I understand Randy Michaels' departure. I can appreciate that based on the financial position this company is in, his leadership requires the higher accountability. Bad press can be a bitch, especially when you're broke and losing money. Michaels' departure represents some pretty basic business sense.
But Abrams' exit was premature and unwarranted. And based on his own statements, he knows this. Yet, he volunteered it. Because that's kind of what out of the box, innovative thinkers do. They take their ball and go home. They don't have the kinds of personalities that do well being squelched, so they don't fight the man or rage against the machine. Instead, they take their game to another team. Make no mistake, Abrams doesn't have to land on his feet, he hasn't stopped standing.
Does this mean that Abrams made the best judgment in sending the email? Probably not. The timing showed a lack of perspective and understanding of just how tight the rope was the Trib was walking. People were ripe for an H.R. cry. Everyone associated with the Tribune had either read or heard about the NY Times piece. A morality card had been played. Laid down by Carr so eloquently that every player in media second guessed their own strategies. Like a great game of poker, if there was ever a time to cry and whine about something being offensive, derogatory, profane or simply not P.C., it would have been that week. And since it was Abram's calling to be everything but P.C., it cost him his role with the company.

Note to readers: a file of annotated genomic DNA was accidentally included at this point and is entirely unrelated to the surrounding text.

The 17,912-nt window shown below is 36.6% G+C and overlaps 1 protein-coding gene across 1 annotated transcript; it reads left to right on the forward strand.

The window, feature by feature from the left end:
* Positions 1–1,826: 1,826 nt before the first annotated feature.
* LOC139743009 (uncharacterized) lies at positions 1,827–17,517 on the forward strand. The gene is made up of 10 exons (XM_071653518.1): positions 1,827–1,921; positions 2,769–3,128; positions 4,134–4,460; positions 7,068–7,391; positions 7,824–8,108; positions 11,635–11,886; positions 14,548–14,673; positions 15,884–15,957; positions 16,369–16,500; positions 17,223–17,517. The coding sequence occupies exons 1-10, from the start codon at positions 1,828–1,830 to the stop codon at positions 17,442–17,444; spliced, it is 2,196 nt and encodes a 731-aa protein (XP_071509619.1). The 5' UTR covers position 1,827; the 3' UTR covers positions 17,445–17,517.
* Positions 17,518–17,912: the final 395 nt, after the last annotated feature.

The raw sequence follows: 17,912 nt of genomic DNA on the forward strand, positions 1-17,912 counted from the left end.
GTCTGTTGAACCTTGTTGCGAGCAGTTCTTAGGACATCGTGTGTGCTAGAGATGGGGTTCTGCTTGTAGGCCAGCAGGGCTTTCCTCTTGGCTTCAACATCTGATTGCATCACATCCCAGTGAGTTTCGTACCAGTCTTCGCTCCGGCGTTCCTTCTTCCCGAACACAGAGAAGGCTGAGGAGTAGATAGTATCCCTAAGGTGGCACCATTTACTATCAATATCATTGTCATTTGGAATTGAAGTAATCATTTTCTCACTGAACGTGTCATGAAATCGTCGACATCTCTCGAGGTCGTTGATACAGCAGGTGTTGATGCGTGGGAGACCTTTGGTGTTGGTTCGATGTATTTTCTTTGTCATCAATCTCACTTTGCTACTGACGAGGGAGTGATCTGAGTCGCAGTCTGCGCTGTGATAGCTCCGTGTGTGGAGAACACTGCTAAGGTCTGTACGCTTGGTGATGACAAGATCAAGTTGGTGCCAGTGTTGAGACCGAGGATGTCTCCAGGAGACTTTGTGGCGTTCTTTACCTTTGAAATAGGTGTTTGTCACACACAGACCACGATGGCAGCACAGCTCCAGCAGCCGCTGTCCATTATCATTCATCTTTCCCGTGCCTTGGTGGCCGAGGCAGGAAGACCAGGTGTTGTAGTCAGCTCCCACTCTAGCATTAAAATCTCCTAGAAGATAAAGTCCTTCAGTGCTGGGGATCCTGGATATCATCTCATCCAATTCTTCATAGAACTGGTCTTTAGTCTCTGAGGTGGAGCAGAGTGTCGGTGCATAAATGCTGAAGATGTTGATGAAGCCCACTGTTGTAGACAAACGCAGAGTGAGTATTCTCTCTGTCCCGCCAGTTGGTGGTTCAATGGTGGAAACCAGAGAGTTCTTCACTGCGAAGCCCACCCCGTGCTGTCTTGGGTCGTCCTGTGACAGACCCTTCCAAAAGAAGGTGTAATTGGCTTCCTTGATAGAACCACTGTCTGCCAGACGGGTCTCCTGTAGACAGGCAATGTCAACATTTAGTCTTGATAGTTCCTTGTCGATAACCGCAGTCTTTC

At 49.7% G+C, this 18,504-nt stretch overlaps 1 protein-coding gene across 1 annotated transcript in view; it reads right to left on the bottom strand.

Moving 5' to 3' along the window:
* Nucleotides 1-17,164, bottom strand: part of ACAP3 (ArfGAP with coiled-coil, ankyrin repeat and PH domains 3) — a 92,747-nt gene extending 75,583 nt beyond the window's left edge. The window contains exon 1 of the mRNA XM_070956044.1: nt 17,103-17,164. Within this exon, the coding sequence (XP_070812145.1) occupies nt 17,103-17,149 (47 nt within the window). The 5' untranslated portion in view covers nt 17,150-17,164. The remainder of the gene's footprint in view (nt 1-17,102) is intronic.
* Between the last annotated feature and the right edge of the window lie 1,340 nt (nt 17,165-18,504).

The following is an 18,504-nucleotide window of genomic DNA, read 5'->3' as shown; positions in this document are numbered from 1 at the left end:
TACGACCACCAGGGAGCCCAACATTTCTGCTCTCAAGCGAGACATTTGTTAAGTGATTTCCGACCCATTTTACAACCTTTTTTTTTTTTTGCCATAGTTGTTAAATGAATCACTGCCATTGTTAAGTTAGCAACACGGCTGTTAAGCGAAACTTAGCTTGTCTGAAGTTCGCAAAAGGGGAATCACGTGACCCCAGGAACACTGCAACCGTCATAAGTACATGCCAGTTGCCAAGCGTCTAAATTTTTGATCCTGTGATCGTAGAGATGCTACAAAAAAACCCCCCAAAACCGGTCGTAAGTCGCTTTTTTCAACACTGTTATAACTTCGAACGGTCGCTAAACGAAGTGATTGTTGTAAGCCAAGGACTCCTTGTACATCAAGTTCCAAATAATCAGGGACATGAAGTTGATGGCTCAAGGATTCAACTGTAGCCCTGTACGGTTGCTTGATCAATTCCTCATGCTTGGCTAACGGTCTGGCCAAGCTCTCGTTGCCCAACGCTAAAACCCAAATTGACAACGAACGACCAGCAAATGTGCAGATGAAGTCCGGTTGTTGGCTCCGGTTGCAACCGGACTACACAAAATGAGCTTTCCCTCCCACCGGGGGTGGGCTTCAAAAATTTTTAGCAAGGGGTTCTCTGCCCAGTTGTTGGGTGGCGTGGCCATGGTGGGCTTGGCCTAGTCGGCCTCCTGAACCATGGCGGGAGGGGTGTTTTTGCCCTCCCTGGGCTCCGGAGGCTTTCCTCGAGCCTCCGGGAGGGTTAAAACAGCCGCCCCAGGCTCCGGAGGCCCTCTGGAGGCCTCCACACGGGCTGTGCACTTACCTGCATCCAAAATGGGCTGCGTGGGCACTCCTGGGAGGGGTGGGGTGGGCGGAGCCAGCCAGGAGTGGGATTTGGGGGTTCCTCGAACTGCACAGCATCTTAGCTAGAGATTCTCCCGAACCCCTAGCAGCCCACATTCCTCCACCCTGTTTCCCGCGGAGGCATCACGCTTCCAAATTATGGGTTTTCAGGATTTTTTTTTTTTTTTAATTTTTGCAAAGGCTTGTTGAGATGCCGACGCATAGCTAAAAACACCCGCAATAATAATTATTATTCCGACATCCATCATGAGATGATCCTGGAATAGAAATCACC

And crowds are cheering.
Some suggest that the reason people don't report the sexism in the workplace is because they need to keep their jobs in this economy. That whistle blowers risk far too much to sound the ring. While this idea is grounded in fear and insecurity, it does hold value. Certainly there are times people remain silent when authority is abused and power is dangled over them. There are times when quid pro quo exists in the work environment and you have to make the tough decision of whether or not you ever want to work in this town again. Yes, in these situations, where trades must be made, it is worth a trip to H.R. and even a lawyer, because in these situations, there is a case to be made.
And it happens all over the place.
Is it fair or just that the glass ceiling still impacts women in this world? Is it okay that the club houses exist in the first place? Should a woman really have to play golf with the boys in order to be noticed in the workplace? No. It sucks. It's a shame. And some of the boys get that girls just want to play. Some of the boys leave the stag room and dance a tango or two. Sometimes, women are the ones shunning the guys from their room.
If liberation showed us anything, it's that women can be empowered in our own rights. We don't need to climb up to their tree houses anymore. We aren't dependent on whether or not we've got keys to the stag room doors. Yes, we still have a very long way to go. But we toss all that progress when we whine about our pigtails being pulled.
Sure. It hurts. But tattling and tantrums aren't going to accomplish as much as remembering the very real battles we still have ahead of us- that are worth fighting for.